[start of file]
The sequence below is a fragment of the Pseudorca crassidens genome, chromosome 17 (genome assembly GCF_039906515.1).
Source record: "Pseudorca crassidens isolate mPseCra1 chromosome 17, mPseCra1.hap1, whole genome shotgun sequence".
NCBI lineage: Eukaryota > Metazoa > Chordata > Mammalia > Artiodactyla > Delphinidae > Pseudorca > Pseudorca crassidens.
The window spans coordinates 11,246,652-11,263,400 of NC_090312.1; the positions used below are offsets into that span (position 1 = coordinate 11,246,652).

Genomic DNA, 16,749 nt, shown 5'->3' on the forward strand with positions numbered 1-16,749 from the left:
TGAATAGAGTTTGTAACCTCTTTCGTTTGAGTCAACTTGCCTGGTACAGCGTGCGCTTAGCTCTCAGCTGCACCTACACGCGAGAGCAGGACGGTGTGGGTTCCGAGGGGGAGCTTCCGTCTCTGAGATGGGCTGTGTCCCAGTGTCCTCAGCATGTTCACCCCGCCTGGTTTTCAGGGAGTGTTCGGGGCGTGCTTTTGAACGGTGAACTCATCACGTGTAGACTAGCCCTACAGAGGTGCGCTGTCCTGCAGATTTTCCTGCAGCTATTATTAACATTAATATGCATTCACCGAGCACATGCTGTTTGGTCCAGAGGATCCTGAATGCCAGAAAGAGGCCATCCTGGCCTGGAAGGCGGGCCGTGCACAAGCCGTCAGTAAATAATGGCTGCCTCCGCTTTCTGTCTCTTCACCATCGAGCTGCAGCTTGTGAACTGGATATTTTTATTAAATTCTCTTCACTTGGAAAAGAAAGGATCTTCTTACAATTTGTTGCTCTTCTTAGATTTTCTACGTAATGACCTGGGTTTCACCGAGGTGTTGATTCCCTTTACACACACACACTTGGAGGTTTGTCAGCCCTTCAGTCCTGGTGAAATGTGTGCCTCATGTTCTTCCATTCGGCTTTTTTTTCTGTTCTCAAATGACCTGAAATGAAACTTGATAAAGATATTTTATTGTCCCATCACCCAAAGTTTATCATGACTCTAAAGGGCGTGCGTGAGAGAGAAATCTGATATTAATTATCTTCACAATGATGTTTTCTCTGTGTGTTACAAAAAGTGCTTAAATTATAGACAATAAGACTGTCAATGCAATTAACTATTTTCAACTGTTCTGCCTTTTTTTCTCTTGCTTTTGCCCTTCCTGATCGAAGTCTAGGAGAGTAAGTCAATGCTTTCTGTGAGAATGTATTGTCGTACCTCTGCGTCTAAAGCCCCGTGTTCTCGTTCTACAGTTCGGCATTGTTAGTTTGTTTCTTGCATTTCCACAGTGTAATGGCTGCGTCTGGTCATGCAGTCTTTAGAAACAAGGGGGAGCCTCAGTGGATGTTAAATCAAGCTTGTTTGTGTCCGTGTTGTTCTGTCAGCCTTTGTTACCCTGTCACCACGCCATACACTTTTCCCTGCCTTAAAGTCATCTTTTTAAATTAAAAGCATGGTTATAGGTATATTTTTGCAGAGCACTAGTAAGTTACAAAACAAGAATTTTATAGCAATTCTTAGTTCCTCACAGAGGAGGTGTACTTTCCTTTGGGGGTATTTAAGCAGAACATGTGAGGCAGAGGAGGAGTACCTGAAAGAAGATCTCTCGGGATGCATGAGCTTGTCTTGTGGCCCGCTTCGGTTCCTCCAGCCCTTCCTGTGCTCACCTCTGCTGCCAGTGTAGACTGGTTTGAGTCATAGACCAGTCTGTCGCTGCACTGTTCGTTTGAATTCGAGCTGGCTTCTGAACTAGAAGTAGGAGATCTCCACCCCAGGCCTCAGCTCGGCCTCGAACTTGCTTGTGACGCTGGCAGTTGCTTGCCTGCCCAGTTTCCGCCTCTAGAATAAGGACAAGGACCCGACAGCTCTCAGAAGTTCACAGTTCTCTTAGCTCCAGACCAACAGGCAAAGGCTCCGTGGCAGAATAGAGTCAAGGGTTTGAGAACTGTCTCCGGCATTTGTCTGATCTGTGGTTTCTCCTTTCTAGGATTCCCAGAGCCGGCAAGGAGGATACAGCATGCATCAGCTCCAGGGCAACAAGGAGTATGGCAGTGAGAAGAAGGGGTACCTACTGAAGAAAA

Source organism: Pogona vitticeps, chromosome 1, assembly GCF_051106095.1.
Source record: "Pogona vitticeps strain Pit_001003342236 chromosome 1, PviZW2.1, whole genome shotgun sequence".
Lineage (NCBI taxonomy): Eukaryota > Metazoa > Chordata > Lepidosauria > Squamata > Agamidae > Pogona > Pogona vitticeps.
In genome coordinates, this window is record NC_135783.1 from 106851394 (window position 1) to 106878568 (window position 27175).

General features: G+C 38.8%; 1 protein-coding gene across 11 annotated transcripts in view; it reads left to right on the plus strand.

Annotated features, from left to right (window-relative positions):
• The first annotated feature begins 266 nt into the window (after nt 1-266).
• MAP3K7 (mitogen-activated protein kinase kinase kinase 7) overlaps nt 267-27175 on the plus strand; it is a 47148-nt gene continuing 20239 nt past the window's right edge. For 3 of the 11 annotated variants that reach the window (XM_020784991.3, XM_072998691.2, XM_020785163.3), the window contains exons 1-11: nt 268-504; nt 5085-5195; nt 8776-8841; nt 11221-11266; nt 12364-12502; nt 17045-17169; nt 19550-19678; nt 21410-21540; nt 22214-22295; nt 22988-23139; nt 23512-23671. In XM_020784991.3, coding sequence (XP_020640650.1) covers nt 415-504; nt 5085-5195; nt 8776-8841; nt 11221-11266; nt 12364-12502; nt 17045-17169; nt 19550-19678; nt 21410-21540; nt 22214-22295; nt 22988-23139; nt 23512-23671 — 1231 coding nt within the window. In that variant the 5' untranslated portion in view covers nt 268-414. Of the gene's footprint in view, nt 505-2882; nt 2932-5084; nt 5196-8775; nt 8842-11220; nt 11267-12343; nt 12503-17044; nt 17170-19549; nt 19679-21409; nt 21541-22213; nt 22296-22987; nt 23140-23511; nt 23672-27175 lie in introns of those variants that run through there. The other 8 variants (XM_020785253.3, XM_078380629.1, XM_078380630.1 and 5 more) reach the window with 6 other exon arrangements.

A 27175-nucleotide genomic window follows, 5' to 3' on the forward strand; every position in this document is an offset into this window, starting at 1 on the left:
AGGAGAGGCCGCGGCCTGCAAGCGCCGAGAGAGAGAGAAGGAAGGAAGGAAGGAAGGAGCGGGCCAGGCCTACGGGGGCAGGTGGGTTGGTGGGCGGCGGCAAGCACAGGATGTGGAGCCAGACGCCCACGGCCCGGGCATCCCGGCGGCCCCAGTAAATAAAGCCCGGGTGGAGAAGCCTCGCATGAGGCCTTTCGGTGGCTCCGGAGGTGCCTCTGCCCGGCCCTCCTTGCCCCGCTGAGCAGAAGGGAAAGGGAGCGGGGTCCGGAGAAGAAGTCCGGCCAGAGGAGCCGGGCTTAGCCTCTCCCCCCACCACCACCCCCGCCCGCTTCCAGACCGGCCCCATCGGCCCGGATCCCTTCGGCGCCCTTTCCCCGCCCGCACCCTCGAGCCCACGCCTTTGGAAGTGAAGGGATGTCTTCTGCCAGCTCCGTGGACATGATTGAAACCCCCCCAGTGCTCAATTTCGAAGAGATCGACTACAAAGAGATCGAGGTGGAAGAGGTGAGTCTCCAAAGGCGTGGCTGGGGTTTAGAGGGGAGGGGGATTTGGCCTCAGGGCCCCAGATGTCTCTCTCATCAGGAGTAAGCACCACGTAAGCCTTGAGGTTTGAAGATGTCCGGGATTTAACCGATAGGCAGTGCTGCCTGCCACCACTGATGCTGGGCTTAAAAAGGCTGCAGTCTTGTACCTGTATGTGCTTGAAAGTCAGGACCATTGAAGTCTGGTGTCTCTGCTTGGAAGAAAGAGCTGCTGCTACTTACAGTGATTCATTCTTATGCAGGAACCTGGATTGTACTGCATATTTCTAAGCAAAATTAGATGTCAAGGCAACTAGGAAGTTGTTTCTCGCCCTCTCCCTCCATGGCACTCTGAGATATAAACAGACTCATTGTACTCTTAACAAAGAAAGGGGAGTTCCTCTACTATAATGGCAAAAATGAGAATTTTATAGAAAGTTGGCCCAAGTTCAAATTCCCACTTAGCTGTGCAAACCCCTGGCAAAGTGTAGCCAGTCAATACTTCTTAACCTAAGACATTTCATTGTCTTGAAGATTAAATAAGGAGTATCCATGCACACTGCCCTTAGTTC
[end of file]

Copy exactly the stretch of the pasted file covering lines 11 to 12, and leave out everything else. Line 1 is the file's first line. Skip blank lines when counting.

General features: G+C 38.8%; 1 protein-coding gene across 11 annotated transcripts in view; it reads left to right on the plus strand.

Annotated features, from left to right (window-relative positions):